You Can’t Tell a Book by Its Cover

You can’t tell a book by its cover. Hmm. What can you “tell” a book, anyway? We’ve all heard the saying and understand that a book’s contents, its quality, its worth, is best determined by digesting what’s on the pages. A first impression solely from a flashy cover page can easily oversell the product and disappoint the reader. We know better than to rely on “covers.”But what about another saying we are familiar with: “First impressions matter?” When it comes to how we assess people and how they “read” us, i.e. check out our “covers,” the first impression can start an attitude or evaluation moving with a full head of steam and is often hard to change. We’ve all experienced that, haven’t we?

When Jesus came on the scene we can see in Matthew 11 and Luke 7 that many in the religious establishment perceived him as a maverick, a rebel. They didn’t like his methods or his manners and called him a glutton, a drunkard and a sinner. He ate foods that His Father had declared clean and appropriate, he drank his portion of wine and likely associated with people who drank their share and then some, and he had the audacity to be a “friend” of sinners. Jesus often “hung” with the “wrong”crowd, so he must have been on par with the “wrong” crowd – – or so the elites thought. Come to think of it, today Jesus might be enshrined in the local SJW chapter, except that Jesus was as thorough to deal with sin as he was to point out social wrongs and he modeled a very admirable moral code.

Jesus was such a “gutsy” man. He had none of the academic accolades of his contemporaries and critics, the Pharisees and Sadducees, and they had little belief that the source of his teaching and preaching was of divine origin and was as impeccably in concert with God as God could be with himself. Can you imagine the discomfort the religious elite felt when in their hearts they were convicted as to how right what Jesus said was, though outwardly their blindness, stubbornness and conformity kept them from receiving both Jesus and the truth he communicated? Jesus was such an anomaly. How do you process a man like that? Grace. And truth. And love.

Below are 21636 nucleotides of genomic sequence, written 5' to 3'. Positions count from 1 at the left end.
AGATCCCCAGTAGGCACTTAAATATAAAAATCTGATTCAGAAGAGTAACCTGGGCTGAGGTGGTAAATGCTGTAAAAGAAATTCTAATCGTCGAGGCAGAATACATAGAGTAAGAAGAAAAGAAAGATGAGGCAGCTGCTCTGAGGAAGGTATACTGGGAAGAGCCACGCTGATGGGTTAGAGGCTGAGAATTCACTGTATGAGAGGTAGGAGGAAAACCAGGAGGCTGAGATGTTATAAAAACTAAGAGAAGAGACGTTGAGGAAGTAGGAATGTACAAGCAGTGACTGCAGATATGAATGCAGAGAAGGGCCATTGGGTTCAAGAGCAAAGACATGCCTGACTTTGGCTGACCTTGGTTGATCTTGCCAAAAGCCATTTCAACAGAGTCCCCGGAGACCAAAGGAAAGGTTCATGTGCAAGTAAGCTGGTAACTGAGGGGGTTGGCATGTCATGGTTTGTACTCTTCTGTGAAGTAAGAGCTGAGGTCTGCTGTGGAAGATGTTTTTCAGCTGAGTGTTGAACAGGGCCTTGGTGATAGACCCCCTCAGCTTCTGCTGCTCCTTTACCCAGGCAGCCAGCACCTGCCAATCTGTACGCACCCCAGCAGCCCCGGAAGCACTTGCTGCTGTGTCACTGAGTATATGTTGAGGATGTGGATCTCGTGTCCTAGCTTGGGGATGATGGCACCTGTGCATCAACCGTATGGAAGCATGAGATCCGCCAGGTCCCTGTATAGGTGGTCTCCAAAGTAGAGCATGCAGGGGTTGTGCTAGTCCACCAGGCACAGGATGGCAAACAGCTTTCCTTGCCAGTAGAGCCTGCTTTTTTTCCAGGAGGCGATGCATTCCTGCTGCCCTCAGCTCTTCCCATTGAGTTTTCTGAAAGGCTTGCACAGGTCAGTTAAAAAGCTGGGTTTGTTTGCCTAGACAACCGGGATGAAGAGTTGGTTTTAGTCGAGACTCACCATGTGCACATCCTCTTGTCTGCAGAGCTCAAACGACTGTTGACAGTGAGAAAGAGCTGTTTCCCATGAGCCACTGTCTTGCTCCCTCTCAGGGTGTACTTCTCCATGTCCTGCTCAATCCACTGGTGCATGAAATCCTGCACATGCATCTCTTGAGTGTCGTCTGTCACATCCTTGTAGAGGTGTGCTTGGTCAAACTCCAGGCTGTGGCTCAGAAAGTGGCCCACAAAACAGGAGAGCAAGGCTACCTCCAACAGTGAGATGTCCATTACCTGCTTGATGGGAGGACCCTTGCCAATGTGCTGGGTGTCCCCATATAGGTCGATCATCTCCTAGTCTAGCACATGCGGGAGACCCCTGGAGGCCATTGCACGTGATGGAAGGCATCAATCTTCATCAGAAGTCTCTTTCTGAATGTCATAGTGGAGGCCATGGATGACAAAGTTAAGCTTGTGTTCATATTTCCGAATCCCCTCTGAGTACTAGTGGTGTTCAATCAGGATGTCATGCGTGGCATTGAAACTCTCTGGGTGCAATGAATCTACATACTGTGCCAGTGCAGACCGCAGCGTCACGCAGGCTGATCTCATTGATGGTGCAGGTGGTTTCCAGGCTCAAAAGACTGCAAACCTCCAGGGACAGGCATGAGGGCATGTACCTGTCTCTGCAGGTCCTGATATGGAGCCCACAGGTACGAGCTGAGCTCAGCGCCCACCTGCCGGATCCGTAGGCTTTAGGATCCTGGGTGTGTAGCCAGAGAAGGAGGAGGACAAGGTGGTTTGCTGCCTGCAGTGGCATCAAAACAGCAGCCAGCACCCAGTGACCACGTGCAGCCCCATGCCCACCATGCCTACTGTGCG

When people look at and hear you and me, especially in times like we are experiencing, are they drawn to us or repelled by us? There will naturally be a lot of people who reject us outright, but hopefully that rejection is not caused by our character . . .  or our words. Assuredly we are to be truth tellers, but even Jesus modeled in excellent form ways to communicate truth without crushing people with his beliefs or standards. We can do that. Paul tells us in Eph. 4:15 “we are to speak the truth in love and we are to grow more and more like Christ.” Can you handle opposition? Rudeness? Disagreement? Possible rejection? Jesus navigated through all of that and did so in a winsome fashion. He knew he wasn’t going to win everyone to his way of thinking and we aren’t either, even with our kindest and best efforts!

So back to that first impression. We, as Christians, have probably at times appeared to be everything the public and even other Christians have accused us to be. Sure we are often misunderstood, but we are also rightly understood when we don’t come across too well. We must never lose sight that Jesus loves everyone, even those who despise or reject him. Some of us were guilty of that ourselves. As long as they draw breath, Jesus will love them and his Spirit will minister to them with the goal of drawing them step by step nearer to faith in him. Just look at us! Some of us pushed away faith for years.  

Two qualities in Jesus’ life have always stood out to me. I admire them in the people I know as well. They are patience, which is a mark of the Spirit’s presence in all believers, and the other is compassion. Jesus knows life is hard. He knows belief is difficult for many. He understands that and reads hearts exceptionally well. He realizes that the hearts and minds of the unsaved are darkened by sin from birth and that only by receiving the Spirit’s ministry to them will they have the illumination and desire to seek after God and embrace Him. Darkness is a pitiful state.

What are people seeing when they read your “cover?” What the Spirit has for us to display in abundance the world craves in its shortage. This “fruit” the Spirit bears is to be hanging all over us. It is a witness to the world that we are different, and as such a fragrant and lovely covering it’s almost impossible to resist. Got Jesus? Then you got “fruit-bearing” ability. “The fruit of the Spirit is love, joy, peace, patience, kindness, goodness, faithfulness, gentleness and self-control.” (Gal. 5:22-23) That’s pretty irresistible. Think About It.